Like millions of other sheeple, today I upgraded to , graciously provided by our benevolent overlords at Apple.
One problem I noticed is that after the upgrade, when I tried setting the wallpaper, all of the pictures I had had turned into their thumbnails, i.e., they were small grainy pictures. I could blow them up to full-screen size, but of course they lost a lot of resolution and generally looked like crap.
The fix turned out to be pretty easy: in iTunes→your iPod→Photos, uncheck the box that says “Sync Photos from”, and apply to delete all photos. Then check the box again and reapply. Evidently the pictures are still stored on the desktop, in glorious full resolution and everything. This reuploads them to the iPod.
I’d noticed a while back that if you hold down a key on the iPhone keyboard, such as the ‘E’, for a second or two, you get a pop-up menu with variations on the ‘E’ theme, like ‘é’, ‘è’, ‘ê’, and so on.
But what I hadn’t noticed until just now is that the “.com” key, which appears when you’re expected to type in a URL, exhibits the same behavior: if you hold it down, you get a popup menu with “.net”, “.edu”, “.org”, and “.com”.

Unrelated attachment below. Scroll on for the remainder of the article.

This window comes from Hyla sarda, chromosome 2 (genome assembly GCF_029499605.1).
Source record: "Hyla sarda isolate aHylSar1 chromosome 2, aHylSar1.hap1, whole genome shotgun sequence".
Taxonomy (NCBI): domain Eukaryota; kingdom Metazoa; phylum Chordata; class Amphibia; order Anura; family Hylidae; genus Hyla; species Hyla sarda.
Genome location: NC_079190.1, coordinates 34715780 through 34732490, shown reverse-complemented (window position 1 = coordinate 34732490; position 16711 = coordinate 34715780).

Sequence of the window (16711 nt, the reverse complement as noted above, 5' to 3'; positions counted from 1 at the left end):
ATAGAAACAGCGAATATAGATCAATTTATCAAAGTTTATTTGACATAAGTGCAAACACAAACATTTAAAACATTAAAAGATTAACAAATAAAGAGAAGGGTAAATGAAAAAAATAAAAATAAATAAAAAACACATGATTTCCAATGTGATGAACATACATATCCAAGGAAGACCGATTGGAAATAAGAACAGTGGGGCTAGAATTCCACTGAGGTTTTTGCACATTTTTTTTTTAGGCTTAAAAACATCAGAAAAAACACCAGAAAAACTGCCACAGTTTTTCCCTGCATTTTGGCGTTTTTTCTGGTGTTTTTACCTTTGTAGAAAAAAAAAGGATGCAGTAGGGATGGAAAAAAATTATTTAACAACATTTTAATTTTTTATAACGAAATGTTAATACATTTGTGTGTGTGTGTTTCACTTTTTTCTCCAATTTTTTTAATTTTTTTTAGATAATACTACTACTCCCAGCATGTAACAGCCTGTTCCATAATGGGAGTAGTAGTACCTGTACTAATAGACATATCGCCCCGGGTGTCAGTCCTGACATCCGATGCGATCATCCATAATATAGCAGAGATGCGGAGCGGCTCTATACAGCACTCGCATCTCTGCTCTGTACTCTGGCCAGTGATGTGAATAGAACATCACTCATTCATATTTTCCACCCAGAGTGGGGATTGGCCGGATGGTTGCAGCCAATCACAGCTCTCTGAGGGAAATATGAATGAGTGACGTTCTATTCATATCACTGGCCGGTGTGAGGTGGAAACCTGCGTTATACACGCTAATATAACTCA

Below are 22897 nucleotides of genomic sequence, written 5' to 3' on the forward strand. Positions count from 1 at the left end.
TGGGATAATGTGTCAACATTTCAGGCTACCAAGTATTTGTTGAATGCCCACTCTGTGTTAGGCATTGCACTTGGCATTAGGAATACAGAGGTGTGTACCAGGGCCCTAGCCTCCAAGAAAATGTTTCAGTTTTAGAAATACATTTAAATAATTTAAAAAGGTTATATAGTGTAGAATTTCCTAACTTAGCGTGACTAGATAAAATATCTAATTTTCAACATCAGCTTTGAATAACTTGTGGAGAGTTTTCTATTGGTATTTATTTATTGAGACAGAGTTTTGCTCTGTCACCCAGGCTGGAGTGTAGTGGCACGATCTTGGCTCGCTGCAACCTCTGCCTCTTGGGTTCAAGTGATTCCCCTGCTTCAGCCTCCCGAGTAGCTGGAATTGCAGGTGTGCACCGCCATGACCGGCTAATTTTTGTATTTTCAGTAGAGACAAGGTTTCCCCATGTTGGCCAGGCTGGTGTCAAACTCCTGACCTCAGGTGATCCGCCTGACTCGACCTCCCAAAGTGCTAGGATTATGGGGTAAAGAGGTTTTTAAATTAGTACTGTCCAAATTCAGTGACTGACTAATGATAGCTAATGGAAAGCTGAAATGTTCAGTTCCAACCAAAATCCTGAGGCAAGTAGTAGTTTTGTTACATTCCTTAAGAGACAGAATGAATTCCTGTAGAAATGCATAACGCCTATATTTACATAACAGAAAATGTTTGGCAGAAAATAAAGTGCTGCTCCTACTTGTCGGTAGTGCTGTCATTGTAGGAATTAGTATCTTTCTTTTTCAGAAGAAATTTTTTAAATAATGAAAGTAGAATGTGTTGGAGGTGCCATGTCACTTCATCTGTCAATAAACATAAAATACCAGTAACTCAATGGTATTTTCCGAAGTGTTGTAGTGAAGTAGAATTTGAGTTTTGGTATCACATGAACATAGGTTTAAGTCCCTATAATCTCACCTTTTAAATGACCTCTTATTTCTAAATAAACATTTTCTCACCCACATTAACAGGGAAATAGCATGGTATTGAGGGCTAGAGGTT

In addition, since I have the French keyboard installed, the popup contains “.fr”.
In the email application, when you’re entering an address, there’s no “.com” button, just a “.” (period) button. However, it also has the domain popup, with the same TLDs as the “.com” button.
I’ve gotta say: it’s little touches like this that help the interface get the hell out of the way of whatever it is you’re trying to do.
Steve Jobs says
that he wants to keep third-party applications off of the
Mr. Jobs also appears to be restricting the potential for third-party software developers to write applications for the new handset — from ringtones to word processors.
“We define everything that is on the phone,” he said. “You don’t want your phone to be like a PC. The last thing you want is to have loaded three apps on your phone and then you go to make a call and it doesn’t work anymore. These are more like iPods than they are like computers.”
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